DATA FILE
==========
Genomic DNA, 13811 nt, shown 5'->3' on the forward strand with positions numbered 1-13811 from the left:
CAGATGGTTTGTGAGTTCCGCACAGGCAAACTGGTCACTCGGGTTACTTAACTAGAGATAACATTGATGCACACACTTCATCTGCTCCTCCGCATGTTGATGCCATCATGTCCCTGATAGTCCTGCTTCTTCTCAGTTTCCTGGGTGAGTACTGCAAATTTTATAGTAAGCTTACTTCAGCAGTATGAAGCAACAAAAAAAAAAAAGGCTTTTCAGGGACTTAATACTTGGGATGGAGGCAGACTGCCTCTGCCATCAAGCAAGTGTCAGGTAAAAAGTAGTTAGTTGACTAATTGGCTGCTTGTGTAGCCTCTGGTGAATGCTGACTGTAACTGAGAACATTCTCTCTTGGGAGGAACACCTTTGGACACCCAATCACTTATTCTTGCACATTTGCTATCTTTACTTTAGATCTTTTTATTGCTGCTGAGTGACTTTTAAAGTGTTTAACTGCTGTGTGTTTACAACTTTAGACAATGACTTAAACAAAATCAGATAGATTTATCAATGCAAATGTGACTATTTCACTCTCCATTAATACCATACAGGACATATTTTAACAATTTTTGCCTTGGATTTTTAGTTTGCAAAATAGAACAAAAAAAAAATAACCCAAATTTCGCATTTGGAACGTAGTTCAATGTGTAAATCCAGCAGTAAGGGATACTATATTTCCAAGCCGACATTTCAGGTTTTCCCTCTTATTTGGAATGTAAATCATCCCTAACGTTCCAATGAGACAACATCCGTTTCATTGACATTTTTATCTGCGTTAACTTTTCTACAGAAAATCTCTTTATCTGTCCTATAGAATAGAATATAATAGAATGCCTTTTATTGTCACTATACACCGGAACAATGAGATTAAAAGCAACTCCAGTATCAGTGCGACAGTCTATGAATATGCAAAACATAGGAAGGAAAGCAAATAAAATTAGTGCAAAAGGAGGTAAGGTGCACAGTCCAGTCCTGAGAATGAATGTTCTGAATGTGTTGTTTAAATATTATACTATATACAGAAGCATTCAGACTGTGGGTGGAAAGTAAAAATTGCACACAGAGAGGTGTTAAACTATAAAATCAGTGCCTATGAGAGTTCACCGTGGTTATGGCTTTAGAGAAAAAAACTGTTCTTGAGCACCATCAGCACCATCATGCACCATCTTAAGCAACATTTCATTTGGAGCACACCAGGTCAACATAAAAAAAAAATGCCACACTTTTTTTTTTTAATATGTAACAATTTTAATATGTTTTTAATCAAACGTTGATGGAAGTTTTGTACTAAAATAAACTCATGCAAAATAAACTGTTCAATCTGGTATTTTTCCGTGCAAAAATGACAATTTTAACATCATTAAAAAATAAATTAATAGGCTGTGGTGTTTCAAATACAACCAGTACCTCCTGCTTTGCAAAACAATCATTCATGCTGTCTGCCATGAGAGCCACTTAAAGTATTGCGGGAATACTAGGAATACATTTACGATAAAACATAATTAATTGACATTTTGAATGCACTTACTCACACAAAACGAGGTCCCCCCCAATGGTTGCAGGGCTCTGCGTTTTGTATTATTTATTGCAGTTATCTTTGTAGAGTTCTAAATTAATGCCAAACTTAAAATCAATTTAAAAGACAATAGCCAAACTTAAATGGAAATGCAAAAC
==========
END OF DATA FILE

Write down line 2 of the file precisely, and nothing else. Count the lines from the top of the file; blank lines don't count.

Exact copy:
CAGATGGTTTGTGAGTTCCGCACAGGCAAACTGGTCACTCGGGTTACTTAACTAGAGATAACATTGATGCACACACTTCATCTGCTCCTCCGCATGTTGATGCCATCATGTCCCTGATAGTCCTGCTTCTTCTCAGTTTCCTGGGTGAGTACTGCAAATTTTATAGTAAGCTTACTTCAGCAGTATGAAGCAACAAAAAAAAAAAAGGCTTTTCAGGGACTTAATACTTGGGATGGAGGCAGACTGCCTCTGCCATCAAGCAAGTGTCAGGTAAAAAGTAGTTAGTTGACTAATTGGCTGCTTGTGTAGCCTCTGGTGAATGCTGACTGTAACTGAGAACATTCTCTCTTGGGAGGAACACCTTTGGACACCCAATCACTTATTCTTGCACATTTGCTATCTTTACTTTAGATCTTTTTATTGCTGCTGAGTGACTTTTAAAGTGTTTAACTGCTGTGTGTTTACAACTTTAGACAATGACTTAAACAAAATCAGATAGATTTATCAATGCAAATGTGACTATTTCACTCTCCATTAATACCATACAGGACATATTTTAACAATTTTTGCCTTGGATTTTTAGTTTGCAAAATAGAACAAAAAAAAAATAACCCAAATTTCGCATTTGGAACGTAGTTCAATGTGTAAATCCAGCAGTAAGGGATACTATATTTCCAAGCCGACATTTCAGGTTTTCCCTCTTATTTGGAATGTAAATCATCCCTAACGTTCCAATGAGACAACATCCGTTTCATTGACATTTTTATCTGCGTTAACTTTTCTACAGAAAATCTCTTTATCTGTCCTATAGAATAGAATATAATAGAATGCCTTTTATTGTCACTATACACCGGAACAATGAGATTAAAAGCAACTCCAGTATCAGTGCGACAGTCTATGAATATGCAAAACATAGGAAGGAAAGCAAATAAAATTAGTGCAAAAGGAGGTAAGGTGCACAGTCCAGTCCTGAGAATGAATGTTCTGAATGTGTTGTTTAAATATTATACTATATACAGAAGCATTCAGACTGTGGGTGGAAAGTAAAAATTGCACACAGAGAGGTGTTAAACTATAAAATCAGTGCCTATGAGAGTTCACCGTGGTTATGGCTTTAGAGAAAAAAACTGTTCTTGAGCACCATCAGCACCATCATGCACCATCTTAAGCAACATTTCATTTGGAGCACACCAGGTCAACATAAAAAAAAAATGCCACACTTTTTTTTTTTAATATGTAACAATTTTAATATGTTTTTAATCAAACGTTGATGGAAGTTTTGTACTAAAATAAACTCATGCAAAATAAACTGTTCAATCTGGTATTTTTCCGTGCAAAAATGACAATTTTAACATCATTAAAAAATAAATTAATAGGCTGTGGTGTTTCAAATACAACCAGTACCTCCTGCTTTGCAAAACAATCATTCATGCTGTCTGCCATGAGAGCCACTTAAAGTATTGCGGGAATACTAGGAATACATTTACGATAAAACATAATTAATTGACATTTTGAATGCACTTACTCACACAAAACGAGGTCCCCCCCAATGGTTGCAGGGCTCTGCGTTTTGTATTATTTATTGCAGTTATCTTTGTAGAGTTCTAAATTAATGCCAAACTTAAAATCAATTTAAAAGACAATAGCCAAACTTAAATGGAAATGCAAAAC